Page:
Katrina Gerhard’s Marathon Journey Began When She Stopped Walking
She’s competing in her first Boston Marathon, five years after losing her mobility.
Katrina Gerhard didn’t consider herself an athlete until she could no longer walk.
In eighth grade, the Acton resident took up the family tradition of folk dancing. She joined a sword-dancing group in Sudbury, practicing with the hope of competing in high school. Then she broke her collarbone.
The fall happened five years ago, during a sword-dancing competition, when she landed on her neck after a failed back flip. Tests showed no damage to Gerhard’s spine, but she still couldn’t walk even as her collarbone healed. Eventually, she was confined to a wheelchair, with no diagnosis to blame.
The mystery hovered over Gerhard until last year, when doctors diagnosed her with the rare neurological disorder demyelinating polyneuropathy. The condition breaks down the myelin sheath, the protective coating around the nerve, progressively diminishing movement in the arms or legs. Gerhard says this revelation changed her perspective on the situation.
“For a long time we thought ‘the accident‘ was to blame, and now we know it actually was more of a symbolic thing, but not the literal cause of what’s going on,” Gerhard says. “Now it’s just a different way to look at it: This was probably going to be anyway, and it might’ve already been happening.”
Even before that diagnosis, Gerhard, who’s now a freshman studying pre-med at the University of Illinois, signed up for Acton-Boxborough’s track team as a sophomore in high school. “[My friends and I] heard that track was a no-cut sport, so we wanted to push the boundaries a little bit,” Gerhard says.
That’s when her road to the Boston Marathon began, even if she didn’t realize it at the time.
She started working out with the team and competing for fun, before finding out that wheelchair racing is a competitive sport. Once that happened, Gerhard, with the help of her teammates, ditched her cumbersome 45-pound wheelchair for a lighter, more mobile chair.
It was around that time that Gerhard was introduced to Joe Walsh, the president of Adaptive Sports New England. Founded in 2013, the organization focuses on increasing sports participation among kids with visual or mobility impairments, and has partnerships with the Massachusetts Interscholastic Athletic Association and the Eastern College Athletic Conference. Gerhard mentored at some of ASNE’s camps, which eased the sting of being unable to compete for points on her high school track team.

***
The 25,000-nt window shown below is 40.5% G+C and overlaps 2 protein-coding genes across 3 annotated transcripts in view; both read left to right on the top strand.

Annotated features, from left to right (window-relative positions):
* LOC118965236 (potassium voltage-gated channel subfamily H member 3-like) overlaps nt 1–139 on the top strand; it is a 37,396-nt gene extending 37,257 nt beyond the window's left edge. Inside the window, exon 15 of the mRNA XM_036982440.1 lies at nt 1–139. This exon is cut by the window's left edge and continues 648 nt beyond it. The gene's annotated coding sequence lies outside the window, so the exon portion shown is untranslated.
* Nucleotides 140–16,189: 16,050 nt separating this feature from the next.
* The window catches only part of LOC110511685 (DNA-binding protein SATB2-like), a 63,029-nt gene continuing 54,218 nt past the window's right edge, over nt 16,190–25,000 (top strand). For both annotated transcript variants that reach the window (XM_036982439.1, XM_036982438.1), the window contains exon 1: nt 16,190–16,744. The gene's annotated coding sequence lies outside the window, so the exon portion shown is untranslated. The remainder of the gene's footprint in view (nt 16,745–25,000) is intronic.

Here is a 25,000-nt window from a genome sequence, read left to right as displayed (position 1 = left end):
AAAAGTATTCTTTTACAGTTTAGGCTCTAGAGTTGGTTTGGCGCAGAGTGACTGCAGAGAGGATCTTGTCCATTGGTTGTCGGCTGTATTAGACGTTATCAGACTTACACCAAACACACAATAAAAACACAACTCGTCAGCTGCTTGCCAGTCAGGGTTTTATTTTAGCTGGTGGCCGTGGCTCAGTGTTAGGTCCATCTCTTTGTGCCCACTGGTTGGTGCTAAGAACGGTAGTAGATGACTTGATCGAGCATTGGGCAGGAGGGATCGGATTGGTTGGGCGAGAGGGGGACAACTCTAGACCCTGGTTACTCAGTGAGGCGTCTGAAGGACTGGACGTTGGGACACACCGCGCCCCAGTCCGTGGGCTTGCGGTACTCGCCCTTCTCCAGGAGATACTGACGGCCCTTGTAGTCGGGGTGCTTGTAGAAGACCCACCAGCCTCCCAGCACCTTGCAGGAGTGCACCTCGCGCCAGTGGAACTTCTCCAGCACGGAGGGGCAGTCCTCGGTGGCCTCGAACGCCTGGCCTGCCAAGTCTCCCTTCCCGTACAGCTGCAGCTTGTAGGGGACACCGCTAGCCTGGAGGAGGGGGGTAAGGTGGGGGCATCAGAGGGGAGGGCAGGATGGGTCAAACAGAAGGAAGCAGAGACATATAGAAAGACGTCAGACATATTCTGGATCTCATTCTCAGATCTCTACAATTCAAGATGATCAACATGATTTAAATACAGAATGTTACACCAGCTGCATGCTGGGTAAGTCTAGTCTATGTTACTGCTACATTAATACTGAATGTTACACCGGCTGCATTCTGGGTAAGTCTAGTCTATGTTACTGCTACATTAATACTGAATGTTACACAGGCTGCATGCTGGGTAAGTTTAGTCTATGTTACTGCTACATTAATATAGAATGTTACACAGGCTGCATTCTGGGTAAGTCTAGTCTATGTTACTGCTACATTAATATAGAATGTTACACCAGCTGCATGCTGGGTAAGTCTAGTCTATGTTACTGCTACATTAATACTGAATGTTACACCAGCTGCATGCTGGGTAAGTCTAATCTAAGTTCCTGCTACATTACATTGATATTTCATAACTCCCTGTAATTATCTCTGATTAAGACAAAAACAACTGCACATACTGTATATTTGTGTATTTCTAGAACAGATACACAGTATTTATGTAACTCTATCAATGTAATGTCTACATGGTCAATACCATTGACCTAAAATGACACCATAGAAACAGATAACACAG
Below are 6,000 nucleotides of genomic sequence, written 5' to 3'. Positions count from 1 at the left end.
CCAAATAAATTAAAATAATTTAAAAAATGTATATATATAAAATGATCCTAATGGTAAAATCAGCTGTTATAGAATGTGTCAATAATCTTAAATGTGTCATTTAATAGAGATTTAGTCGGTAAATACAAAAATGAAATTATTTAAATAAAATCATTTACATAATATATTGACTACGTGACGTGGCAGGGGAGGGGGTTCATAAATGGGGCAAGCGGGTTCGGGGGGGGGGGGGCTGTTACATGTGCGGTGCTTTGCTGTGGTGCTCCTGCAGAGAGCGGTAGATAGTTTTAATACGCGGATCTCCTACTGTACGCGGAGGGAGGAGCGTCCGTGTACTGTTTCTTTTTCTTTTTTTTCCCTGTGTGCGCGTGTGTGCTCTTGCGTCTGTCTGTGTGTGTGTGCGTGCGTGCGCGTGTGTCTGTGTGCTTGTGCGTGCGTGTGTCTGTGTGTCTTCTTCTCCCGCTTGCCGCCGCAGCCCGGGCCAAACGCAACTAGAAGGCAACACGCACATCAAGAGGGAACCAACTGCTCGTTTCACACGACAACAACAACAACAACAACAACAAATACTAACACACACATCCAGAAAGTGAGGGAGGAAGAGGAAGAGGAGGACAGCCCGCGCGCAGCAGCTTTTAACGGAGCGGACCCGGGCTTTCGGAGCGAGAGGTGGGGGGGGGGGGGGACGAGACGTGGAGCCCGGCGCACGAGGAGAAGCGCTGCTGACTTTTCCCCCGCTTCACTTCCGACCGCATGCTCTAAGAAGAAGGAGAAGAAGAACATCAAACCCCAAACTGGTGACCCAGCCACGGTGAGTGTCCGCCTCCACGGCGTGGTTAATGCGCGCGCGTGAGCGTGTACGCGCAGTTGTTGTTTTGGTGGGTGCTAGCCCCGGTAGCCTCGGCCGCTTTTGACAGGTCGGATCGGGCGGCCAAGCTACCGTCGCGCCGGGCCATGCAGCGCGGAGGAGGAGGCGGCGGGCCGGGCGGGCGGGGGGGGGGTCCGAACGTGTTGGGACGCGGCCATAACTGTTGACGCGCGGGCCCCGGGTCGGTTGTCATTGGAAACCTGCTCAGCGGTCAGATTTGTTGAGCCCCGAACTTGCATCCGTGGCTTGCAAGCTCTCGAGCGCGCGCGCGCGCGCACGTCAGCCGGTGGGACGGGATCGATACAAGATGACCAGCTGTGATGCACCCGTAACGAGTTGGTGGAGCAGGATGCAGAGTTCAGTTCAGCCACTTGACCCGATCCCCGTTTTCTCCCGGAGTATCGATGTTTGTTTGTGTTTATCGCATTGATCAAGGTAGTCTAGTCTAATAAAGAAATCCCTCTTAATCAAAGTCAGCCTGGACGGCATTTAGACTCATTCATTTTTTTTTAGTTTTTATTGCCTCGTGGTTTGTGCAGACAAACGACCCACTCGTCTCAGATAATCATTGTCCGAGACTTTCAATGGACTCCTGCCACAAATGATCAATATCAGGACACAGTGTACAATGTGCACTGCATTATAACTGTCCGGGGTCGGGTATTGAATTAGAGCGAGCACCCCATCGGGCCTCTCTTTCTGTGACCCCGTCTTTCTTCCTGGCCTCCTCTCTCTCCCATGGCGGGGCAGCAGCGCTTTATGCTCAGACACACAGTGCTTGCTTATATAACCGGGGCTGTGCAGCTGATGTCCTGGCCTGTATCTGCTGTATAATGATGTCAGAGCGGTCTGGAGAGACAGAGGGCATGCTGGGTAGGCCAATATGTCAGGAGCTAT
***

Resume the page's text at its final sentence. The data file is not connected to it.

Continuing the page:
“It made me feel less vital to the team,” Gerhard says of that ruling. “I hope that adaptive high school athletes in the future will have more equality in Massachusetts.”
Despite the obstacles she faced, Gerhard began racing more aggressively, and was named a team captain senior year. Last summer, she took part in competitions all over the United States, before finishing off with the annual Falmouth Road Race. She’s currently a member of the University of Illinois wheelchair racing team, and has competed in the Chicago Marathon—finishing in 2:01:08, a time fast enough to qualify for Boston—and the New York City Half-Marathon, all to prepare herself for the Boston Marathon.
Training for a marathon is hard enough for runners, but a wheelchair only complicates the equation. Gerhard says it’s difficult to get out on the roads in Massachusetts, given the lack of open space and the uneven terrain. She’s able to train more easily in Illinois, where she wheels on flat roads between the state’s cornfields for up to 20 miles at a time.
Gerhard says she’s learned to tune out the pain in the midst of a race—which isn’t all that different from the way she’s persevered over the last handful of years.
“If I focus on the pain, or how much longer I have, it gets discouraging,” she says. “I focus on my technique and tell myself to push as hard as I can in that moment, and not focus on anything else. I also try to be mindful of the way the sun and air feel, and what the road and crowds look like. Just enjoy the moment; you get a lot of them in a marathon.”